Situation Modeling and Recognition

Aim: Developing tools to model and recognize situations using all available (device and human) data sources.

We have developed a theoretical approach to model situations, a computational framework to integrate and analyze relevant data, and a practical system to test out the ideas in real-world scenarios.

The developed EventShop system can integrate diverse data streams to situation recognition and personalized alerts.

A) Situation Modeling

Recognizing personalized situations from the large amount of publically available data (e.g. twitter, cameras, pollution, weather info) has applications ranging from healthcare, to business analysis, to political decision making. We computationally define the notion of situations and describe an approach for collecting and combining spatio-temporal-thematic (STT) data into actionable situations. We provide a conceptual framework for domain experts to model situations in terms of generic STT building blocks and demonstrate how these building blocks can express situations of different types, and be physically implemented in diverse applications.

Figure above shows a high level situation description gets recursively partitioned into explicitly observable or computable components.

Relevant publications:

1. V.K. Singh, M. Gao, R. Jain, Situation Recogintion: An evolving problem for Dynamic Big Multimedia Data , ACM Multimedia Conference(ACM MM-12).

B) Social Pixels: Data-representation Approach for Situation Recognition

Abstract: Huge amounts of social multimedia is being created daily by a combination of globally distributed disparate sensors, including human-sensors (e.g. tweets) and video cameras. Taken together, these represent information about multiple aspects of the evolving world. Understanding the various events, patterns and situations emerging in such data has applications in multiple domains. We develop abstractions and tools to decipher various spatio-temporal phenomena which manifest themselves across such social media data. We describe an approach for aggregating social interest of users about any particular theme from any particular location into `social pixels'. Aggregating such pixels spatio-temporally allows creation of social versions of images and videos, which then become amenable to various media processing techniques (like segmentation, convolution) to derive semantic situation information. We define a declarative set of operators upon such data to allow for users to formulate queries to visualize, characterize, and analyze such data. Results of applying these operations over an evolving corpus of millions of Twitter and Flickr posts, to answer situation-based queries in multiple application domains are promising.

Example -- iPhone related tweets peak on the date of launch of a new iPhone model. Note: Green, Yellow, and Red represent number of people talking about the term 'iphone' from that location. Clearly our footprint in the social media can be used to detect real world events and situations.
Relevant publications:

1. V.K. Singh, M. Gao, R. Jain, Social Pixels: Genesis and Evaluation , ACM Multimedia Conference(ACM MM-10).

C) Situation Recognition Toolkit: EventShop

EventShop is our initial effort towards developing a framework over which applications for Social Life Networks will be developed. These applications make use of heterogeneous streams of data in order to detect situations. EventShop has abilities to process streaming data from heterogeneous data sources, detect various situations, as well as send out appropriate alerts to relevant users based on their current situations. Users can configure the system to detect different situations at different granularities, and take corresponding actions. In addition, our simple and user friendly GUI allows nontechnical users to experiment with different data streams, and integrate them for diverse applications.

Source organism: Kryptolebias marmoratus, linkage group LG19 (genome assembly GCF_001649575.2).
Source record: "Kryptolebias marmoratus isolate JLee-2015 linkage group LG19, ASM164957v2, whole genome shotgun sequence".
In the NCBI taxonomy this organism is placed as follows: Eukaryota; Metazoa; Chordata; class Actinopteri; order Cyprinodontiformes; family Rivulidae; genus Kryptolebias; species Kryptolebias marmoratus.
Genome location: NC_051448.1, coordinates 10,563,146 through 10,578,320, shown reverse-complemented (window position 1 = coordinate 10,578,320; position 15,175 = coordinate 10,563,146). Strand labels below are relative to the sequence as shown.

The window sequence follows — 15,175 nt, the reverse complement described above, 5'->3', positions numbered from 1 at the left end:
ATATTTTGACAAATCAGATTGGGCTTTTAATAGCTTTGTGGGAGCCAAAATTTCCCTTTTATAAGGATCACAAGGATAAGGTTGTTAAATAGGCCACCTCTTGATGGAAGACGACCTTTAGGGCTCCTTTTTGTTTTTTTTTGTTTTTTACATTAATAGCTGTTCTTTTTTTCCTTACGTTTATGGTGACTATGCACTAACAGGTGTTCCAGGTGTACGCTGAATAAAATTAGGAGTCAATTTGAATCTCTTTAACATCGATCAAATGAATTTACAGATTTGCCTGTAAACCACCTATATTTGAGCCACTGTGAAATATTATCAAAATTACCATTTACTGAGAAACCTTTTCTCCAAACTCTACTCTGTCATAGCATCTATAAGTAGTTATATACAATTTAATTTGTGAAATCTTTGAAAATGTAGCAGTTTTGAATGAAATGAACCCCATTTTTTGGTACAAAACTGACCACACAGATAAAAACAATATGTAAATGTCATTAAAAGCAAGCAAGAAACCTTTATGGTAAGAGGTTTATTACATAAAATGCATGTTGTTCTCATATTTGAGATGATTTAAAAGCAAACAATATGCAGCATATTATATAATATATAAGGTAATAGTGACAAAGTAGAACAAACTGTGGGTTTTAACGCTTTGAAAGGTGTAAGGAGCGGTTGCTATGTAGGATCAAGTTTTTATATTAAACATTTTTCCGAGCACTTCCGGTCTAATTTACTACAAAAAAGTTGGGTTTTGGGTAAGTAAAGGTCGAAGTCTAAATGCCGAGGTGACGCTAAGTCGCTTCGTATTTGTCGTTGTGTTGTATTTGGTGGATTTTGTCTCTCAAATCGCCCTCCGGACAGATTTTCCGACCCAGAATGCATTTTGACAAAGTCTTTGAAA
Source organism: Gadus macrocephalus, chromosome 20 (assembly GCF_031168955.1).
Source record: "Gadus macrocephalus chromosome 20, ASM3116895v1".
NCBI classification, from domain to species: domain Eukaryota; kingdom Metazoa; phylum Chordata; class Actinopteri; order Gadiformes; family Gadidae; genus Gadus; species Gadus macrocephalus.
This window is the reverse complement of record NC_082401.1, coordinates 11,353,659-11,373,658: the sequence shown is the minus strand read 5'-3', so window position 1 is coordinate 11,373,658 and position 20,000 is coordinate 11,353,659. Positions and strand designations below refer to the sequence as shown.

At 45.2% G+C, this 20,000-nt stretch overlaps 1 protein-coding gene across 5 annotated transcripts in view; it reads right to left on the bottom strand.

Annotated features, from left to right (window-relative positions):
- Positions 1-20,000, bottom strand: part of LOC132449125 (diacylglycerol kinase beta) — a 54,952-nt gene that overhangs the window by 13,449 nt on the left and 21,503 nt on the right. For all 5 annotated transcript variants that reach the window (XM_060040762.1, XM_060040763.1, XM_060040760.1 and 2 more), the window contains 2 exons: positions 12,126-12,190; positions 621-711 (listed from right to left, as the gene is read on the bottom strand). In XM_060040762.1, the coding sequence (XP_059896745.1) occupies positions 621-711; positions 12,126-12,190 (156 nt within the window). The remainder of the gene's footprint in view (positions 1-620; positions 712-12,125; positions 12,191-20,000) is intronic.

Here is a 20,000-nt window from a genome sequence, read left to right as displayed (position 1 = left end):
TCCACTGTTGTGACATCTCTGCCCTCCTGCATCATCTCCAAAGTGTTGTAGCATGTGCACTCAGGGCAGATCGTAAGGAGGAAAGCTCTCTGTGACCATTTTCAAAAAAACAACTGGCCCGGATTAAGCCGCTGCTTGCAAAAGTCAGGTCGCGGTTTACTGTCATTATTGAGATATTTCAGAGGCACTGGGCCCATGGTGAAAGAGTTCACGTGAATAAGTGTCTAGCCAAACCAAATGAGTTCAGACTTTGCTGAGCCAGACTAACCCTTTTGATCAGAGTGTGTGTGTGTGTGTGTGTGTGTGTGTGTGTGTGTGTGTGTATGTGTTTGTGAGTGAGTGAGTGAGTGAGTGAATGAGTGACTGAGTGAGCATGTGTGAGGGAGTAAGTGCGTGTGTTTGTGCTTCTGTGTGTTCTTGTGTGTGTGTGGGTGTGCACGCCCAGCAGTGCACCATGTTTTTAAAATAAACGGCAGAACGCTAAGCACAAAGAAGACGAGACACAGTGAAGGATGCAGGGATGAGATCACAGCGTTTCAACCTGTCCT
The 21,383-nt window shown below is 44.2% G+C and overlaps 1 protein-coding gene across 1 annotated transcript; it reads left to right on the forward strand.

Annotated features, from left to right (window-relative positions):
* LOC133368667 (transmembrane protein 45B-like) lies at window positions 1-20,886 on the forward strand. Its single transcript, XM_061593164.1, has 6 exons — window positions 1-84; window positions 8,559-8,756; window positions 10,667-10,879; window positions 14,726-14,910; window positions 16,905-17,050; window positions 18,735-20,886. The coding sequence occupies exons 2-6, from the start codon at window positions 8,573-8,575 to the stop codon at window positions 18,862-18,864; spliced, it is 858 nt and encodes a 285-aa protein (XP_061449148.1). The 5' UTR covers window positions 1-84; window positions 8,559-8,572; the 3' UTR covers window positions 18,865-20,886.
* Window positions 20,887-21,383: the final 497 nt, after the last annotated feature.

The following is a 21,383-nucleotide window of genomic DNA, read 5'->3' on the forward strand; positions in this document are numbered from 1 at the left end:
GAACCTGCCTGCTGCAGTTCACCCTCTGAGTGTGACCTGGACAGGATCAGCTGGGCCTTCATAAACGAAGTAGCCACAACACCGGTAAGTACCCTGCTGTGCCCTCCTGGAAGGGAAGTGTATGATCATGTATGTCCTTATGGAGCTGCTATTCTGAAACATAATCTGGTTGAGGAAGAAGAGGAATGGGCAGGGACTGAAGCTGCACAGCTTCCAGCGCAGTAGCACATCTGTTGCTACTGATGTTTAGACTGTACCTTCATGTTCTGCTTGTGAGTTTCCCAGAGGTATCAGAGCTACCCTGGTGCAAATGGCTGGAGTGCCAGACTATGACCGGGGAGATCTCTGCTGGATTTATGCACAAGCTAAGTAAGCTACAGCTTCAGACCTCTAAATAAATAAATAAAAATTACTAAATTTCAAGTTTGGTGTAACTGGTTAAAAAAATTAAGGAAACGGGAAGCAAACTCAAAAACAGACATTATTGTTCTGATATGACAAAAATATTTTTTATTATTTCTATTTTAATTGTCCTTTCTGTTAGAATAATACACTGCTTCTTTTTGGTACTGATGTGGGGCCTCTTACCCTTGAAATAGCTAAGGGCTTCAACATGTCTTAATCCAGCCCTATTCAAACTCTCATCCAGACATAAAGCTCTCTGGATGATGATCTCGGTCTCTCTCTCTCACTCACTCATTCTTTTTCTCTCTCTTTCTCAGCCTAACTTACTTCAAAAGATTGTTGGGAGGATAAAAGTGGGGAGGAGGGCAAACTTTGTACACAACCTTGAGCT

EventShop draws inspiration from ImageShop. ImageShop provides several image processing operators which a user can interactively play around with. In the same way, EventShop lets a user to formulate and process a query on spatio-temporal data by using several spatio-temporal operators in the Operators Panel. The user can register data streams in the Data Source Panel, and then select one or more data streams to process. There is a panel to view the intermediate queries. Once the user is satisfied with the query formulation, it can be executed. Result of the query would be displayed in the Results Panel. The following video demonstrates how EventShop can be used to find regions within a hurricane's path are not adequate covered by relief shelters.

You can play with the SandBox version.

Relevant Publications:

1. M. Gao, V.K. Singh, R. Jain, EventShop: From Heterogeneous Web Streams to Personalized Situation Detection and Control, Web Science Conference, 2012.
2. V.K. Singh, M. Gao, R. Jain, EventShop: Recognizing situations in web data streams, S. Pongpaichet, World Wide Web conference: Workshop on Web Observatories, 2013.

D) Toward Social Life Networks

By using the enormous reach of mobile phones equipped with myriads of sensors, combined with Internet of Things, and current powerful computing infrastructure, the next generation of social networks can be designed not only to connect people with other people, but to connect people with other people and essential life resources. This work builds towards a bigger ambitious umbrella of 'Social Life Networks'. More details are here.

Relevant Publications:

1). R. Jain, V.K. Singh, and M. Gao, Social Life Networks for the Middle of the Pyramid. WWW Workshop on Social Media Engagement, 2011.